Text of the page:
The chapter on music in the German Reich is followed by similar chapters in the USA, the Soviet Union, (which he refers to as ‘Russia’ – the only possibly ideological nod towards politics in the entire book); the UK, North Africa and the Middle East; The Camps – perhaps the weakest chapter, but information is spilling out about music in the camps from all directions and it’s difficult to say much that is ‘new’; Operetta and Swing – a very welcomed and fascinating survey; the media of Gramophone, broadcast and cinema; and for me, the most fascinating chapter of all: War Songs. Here we meet real ‘music as a weapon’, as Hanns Eisler would say; and surprisingly, in this particular account, there is very little Hanns Eisler. Frankly, I welcomed this far more balanced presentation as government propaganda was rarely so crass as to use fight-songs that were instantly identified as such. These were more to be found in the ideological arsenals of political parties pre-conflict. Brain-washing was infinitely more subtle and involved what outwardly appeared as humour, parody or even popular love songs, which are re-packaged to express loneliness, departure and separation. The universality of ‘Lilly Marlene’ is given special prominence, but then so are such ‘iconic’ numbers as ‘We’ll Meet Again’ and ‘Ich weiß es wird einmal ein Wunder geschehen’ – along with the much abused and used songs by the ever-popular Charles Trenet. Again, Bade implicitly highlights similarities rather than differences though he does avoid uncritical equanimity. He is after all a programmer for London’s prestigious Jewish Cultural Centre. Nevertheless, ‘Music Wars’ is a reflection of a human tragedy that the commonality of music could not prevent.
As always with such a detailed micro-account, there will be ‘i-dotters’ and ‘t-crossers’ who will demand to know: ‘What about….????’ Such a detailed book must offer a certain amount of subjectivity. I soon stopped asking such questions myself and wondered if perhaps Kurt Weill’s ‘j’attend un navire’ wasn’t the great French Resistance anthem that Kurt Weill freaks always claim it to have been. Bade is so thorough, that I came to trust his view that if it wasn’t mentioned, it’s because it didn’t hold the cultural position, I had previously assumed. Bade has interviewed many performers from the period and is deeply sympathetic to all, regardless of which side of the conflict they represented. His sympathy does run out with Elisabeth Schwarzkopf and his off the cuff dismissal of her as the interpretive artist of the century was welcomed. There were far greater singers – they simply weren’t as brazenly opportunistic as she. Bade doesn’t denounce her as a fraud, but he does offer perspective on someone who for years has conjured up the same myth of ‘divine-art-floating above the dung-heap of politics’ as Furtwängler. And to be frank, neither is Bade a member of the ‘Furtwängler could-do-no-wrong club’ – a lonely position that I have only encountered unequivocally once with Berthold Goldschmidt, a man who even refused to condemn such Nazis as Max von Schillings. Goldschmidt, however, was irreconcilable on the question of Furtwängler: ‘He conducted Beethoven in front of the Nazi flag!’ Bade also presents the argument that Britain’s much-worshipped Thomas Beecham was just as ethically compromised – perhaps more so, as he wasn’t German.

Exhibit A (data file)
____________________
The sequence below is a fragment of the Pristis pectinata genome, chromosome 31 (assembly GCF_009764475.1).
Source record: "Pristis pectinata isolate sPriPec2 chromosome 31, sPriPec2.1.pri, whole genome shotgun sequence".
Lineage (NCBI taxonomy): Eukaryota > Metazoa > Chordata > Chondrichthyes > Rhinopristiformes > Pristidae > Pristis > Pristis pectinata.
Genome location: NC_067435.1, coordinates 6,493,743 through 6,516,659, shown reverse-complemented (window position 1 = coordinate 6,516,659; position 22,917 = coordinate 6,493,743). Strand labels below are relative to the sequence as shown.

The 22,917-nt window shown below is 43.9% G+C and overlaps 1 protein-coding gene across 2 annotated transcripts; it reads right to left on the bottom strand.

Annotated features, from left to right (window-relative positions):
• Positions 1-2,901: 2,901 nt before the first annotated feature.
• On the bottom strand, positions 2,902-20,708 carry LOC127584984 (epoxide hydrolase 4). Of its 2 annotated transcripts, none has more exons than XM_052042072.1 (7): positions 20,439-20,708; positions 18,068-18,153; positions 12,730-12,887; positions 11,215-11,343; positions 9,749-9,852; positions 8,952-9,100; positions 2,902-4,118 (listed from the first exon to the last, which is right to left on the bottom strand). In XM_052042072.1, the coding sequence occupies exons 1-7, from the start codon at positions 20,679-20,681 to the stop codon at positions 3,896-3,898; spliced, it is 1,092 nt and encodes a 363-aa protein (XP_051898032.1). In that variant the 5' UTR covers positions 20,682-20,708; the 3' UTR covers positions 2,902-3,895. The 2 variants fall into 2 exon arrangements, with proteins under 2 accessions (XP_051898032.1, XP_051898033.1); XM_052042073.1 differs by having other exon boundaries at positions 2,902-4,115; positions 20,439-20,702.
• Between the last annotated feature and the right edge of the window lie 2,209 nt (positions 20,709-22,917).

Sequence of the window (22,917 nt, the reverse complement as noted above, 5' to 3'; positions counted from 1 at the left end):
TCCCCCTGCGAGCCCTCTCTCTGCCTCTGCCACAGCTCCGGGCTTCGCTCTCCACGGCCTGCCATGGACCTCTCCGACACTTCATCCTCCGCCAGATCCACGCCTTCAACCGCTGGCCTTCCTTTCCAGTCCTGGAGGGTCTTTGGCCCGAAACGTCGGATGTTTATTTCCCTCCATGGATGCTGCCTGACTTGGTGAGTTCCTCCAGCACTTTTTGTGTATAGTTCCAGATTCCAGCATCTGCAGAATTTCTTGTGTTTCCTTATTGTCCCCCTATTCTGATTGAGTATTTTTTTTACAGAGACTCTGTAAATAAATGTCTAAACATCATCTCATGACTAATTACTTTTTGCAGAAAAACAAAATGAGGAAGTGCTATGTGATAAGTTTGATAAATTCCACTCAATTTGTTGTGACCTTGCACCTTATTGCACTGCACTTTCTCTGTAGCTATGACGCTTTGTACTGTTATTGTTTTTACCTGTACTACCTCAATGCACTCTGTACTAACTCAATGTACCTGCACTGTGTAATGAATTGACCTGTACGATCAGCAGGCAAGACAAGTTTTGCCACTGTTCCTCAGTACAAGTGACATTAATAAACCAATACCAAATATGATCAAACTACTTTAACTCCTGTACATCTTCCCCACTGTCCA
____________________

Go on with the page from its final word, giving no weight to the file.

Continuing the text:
The nature of musical nostalgia makes for far more enjoyable reading than dry history. His interviews and absolute impartiality make for a fascinating book. ‘Music Wars’ offers a corrective, or at least a rebalance, for those readers who believed ‘Forbidden Music’ offered too much history and too little music. A surprising amount of the material mentioned in ‘Music Wars’ can be found on Youtube. I only wish I could claim the same for ‘Forbidden Music’.